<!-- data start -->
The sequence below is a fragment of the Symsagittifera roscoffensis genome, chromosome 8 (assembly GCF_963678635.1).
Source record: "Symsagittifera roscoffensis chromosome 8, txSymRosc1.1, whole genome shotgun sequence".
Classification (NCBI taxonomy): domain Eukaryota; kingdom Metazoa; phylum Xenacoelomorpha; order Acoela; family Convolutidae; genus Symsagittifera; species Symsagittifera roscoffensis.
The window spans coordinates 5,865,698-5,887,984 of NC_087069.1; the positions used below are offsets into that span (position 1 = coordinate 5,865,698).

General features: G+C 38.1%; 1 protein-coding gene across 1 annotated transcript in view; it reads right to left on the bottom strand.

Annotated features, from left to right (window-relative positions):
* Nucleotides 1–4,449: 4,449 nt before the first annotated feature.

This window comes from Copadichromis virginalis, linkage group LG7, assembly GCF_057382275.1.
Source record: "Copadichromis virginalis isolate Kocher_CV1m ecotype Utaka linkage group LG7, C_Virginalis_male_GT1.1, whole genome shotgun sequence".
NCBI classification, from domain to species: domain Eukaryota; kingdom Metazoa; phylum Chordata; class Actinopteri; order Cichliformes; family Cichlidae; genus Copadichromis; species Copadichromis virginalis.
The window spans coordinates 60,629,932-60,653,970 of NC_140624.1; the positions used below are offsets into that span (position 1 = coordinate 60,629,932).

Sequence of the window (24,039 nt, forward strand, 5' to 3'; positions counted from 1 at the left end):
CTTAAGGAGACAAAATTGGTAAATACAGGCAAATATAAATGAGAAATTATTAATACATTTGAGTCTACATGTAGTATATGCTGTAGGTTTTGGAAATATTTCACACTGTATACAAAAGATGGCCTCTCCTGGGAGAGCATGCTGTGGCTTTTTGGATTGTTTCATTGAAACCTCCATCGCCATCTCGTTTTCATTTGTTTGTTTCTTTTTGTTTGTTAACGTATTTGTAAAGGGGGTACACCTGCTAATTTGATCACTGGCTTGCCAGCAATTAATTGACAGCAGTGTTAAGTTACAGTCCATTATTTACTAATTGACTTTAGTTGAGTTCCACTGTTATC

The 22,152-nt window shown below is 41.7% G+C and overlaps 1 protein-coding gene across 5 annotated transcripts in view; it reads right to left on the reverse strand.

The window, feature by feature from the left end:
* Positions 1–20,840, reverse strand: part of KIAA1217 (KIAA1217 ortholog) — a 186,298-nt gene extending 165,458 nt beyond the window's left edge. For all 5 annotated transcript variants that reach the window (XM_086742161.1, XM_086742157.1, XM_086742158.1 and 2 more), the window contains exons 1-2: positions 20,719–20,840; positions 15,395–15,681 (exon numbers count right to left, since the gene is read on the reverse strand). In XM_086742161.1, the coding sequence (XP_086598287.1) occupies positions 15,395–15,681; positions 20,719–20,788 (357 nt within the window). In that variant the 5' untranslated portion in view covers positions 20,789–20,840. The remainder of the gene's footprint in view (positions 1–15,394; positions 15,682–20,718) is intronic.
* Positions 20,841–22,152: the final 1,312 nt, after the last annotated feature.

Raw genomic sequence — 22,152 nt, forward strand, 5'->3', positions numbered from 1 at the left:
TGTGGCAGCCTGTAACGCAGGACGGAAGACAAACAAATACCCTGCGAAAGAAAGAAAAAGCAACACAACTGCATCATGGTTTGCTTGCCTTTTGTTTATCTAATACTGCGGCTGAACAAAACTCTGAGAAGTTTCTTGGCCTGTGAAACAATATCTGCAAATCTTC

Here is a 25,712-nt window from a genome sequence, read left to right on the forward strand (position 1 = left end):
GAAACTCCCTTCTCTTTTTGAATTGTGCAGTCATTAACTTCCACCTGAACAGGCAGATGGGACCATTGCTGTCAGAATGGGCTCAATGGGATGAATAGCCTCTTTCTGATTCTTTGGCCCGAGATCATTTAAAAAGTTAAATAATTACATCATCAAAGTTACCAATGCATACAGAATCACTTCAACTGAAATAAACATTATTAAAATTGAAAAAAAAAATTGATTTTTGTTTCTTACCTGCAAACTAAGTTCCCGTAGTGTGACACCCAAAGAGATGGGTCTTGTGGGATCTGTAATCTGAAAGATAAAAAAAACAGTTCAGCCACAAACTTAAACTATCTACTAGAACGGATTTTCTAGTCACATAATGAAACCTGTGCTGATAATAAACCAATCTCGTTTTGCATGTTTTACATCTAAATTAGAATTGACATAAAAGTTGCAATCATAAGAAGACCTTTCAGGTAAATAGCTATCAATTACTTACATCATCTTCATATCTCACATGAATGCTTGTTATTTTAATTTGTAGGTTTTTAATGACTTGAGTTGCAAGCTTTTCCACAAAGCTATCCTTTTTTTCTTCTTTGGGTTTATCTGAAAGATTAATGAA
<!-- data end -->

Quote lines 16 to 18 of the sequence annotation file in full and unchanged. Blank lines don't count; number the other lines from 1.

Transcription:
* Positions 1–20,840, reverse strand: part of KIAA1217 (KIAA1217 ortholog) — a 186,298-nt gene extending 165,458 nt beyond the window's left edge. For all 5 annotated transcript variants that reach the window (XM_086742161.1, XM_086742157.1, XM_086742158.1 and 2 more), the window contains exons 1-2: positions 20,719–20,840; positions 15,395–15,681 (exon numbers count right to left, since the gene is read on the reverse strand). In XM_086742161.1, the coding sequence (XP_086598287.1) occupies positions 15,395–15,681; positions 20,719–20,788 (357 nt within the window). In that variant the 5' untranslated portion in view covers positions 20,789–20,840. The remainder of the gene's footprint in view (positions 1–15,394; positions 15,682–20,718) is intronic.
* Positions 20,841–22,152: the final 1,312 nt, after the last annotated feature.

Raw genomic sequence — 22,152 nt, forward strand, 5'->3', positions numbered from 1 at the left: